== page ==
Fourth, Knox abhorred the withholding of the cup from the congregation. He stated that “In the Supper of the Lord all were equally participants: The bread being broken, and the cup being distributed amongst all, according to his holy commandment. In the Papisticall Masse, the congregation getteth nothing except the beholding of your jukings, noddings, crossings, turning, uplifting, which all are nothing but a diabolical profanation of Christ’s Supper.” (Knox, “A Vindication of the Doctrine that the Mass is Idolatry” in Works, 3:67) He held that “as touching the damnable error of the Papists, who can defraud the common people of the one part of that holy sacrament, to wit, of the cup of the Lord's blood, we suppose their error to be so manifest that it needs no confutation”. (Knox, “First Book of Discipline” in Works, 2:187)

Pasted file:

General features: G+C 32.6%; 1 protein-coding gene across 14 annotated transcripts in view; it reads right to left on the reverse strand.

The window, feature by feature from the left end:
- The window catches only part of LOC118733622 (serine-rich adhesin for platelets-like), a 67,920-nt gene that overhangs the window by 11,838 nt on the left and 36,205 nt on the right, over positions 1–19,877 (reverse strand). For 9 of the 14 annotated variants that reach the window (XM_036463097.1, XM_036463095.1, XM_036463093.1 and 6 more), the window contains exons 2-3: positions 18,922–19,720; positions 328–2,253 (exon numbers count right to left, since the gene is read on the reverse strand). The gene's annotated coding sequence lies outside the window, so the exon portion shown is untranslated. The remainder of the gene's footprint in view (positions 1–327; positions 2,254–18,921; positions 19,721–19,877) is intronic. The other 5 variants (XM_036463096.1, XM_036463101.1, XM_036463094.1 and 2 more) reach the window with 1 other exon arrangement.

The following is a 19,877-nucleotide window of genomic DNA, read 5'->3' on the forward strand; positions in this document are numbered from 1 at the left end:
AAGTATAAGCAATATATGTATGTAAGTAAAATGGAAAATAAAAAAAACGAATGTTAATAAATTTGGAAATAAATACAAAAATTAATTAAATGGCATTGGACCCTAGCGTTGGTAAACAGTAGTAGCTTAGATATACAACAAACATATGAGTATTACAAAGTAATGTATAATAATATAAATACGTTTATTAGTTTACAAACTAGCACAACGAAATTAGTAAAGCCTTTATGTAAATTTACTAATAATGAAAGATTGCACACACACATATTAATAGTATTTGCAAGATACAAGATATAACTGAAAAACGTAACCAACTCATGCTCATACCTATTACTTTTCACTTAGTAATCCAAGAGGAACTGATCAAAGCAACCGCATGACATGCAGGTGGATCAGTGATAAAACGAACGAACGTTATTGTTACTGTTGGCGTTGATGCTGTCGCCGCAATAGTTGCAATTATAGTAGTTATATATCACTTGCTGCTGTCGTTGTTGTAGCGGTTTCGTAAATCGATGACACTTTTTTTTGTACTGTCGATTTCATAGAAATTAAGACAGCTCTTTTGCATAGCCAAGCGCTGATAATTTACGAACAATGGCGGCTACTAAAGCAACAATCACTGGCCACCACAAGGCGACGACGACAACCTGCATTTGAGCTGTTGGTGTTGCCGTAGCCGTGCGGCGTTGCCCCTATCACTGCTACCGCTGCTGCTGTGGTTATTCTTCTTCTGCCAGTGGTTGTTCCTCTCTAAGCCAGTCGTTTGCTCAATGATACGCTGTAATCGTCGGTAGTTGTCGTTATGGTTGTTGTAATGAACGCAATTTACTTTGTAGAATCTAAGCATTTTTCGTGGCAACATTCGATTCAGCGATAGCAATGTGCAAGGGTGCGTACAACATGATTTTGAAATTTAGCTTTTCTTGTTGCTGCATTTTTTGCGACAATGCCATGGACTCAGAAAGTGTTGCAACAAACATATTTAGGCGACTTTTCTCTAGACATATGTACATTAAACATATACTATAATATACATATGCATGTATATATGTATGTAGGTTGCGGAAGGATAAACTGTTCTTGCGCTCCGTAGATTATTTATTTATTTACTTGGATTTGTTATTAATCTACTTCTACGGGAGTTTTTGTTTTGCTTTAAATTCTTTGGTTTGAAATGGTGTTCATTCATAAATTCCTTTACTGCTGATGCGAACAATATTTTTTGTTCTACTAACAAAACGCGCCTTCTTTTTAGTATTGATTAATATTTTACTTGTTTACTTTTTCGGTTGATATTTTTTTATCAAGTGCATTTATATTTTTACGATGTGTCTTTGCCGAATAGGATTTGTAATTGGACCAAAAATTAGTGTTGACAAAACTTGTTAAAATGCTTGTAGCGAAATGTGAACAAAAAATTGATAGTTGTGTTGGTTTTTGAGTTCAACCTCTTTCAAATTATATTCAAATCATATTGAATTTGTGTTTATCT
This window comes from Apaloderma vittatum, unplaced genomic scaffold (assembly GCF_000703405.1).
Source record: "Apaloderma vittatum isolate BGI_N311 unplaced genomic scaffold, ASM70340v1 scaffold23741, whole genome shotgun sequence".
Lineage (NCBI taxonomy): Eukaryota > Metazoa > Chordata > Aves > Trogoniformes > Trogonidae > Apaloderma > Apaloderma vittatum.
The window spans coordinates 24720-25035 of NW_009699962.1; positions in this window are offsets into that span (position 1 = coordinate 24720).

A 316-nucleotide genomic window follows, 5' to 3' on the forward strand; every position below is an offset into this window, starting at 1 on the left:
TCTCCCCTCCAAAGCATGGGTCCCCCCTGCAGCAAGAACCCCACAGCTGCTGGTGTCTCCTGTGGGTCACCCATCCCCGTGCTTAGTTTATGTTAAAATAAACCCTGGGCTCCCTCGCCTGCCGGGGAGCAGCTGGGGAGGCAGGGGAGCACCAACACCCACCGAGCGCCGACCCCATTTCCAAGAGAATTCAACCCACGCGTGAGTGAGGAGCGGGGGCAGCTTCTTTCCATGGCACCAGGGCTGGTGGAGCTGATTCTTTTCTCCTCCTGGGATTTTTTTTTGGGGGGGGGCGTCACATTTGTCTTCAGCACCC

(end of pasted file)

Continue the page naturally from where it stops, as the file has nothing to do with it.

In summary, for Knox, “The Mass is an abominable idolatry, blasphemous to the death of Christ, and a profanation of the Lord’s Supper.” (Knox, “History of the Reformation in Scotland” in Works, 1:194) He therefore concluded his opposition to the Mass with the following exhortation: “For so odious and abominable I know the Masse to be in God’s presence, that unless ye decline from the same, to life can ye never attain. And therefor, Brethren, flee from that Idolatry, rather than from the present death.” (Knox, “A Vindication of the Doctrine that the Mass is Idolatry” in Works, 3:70)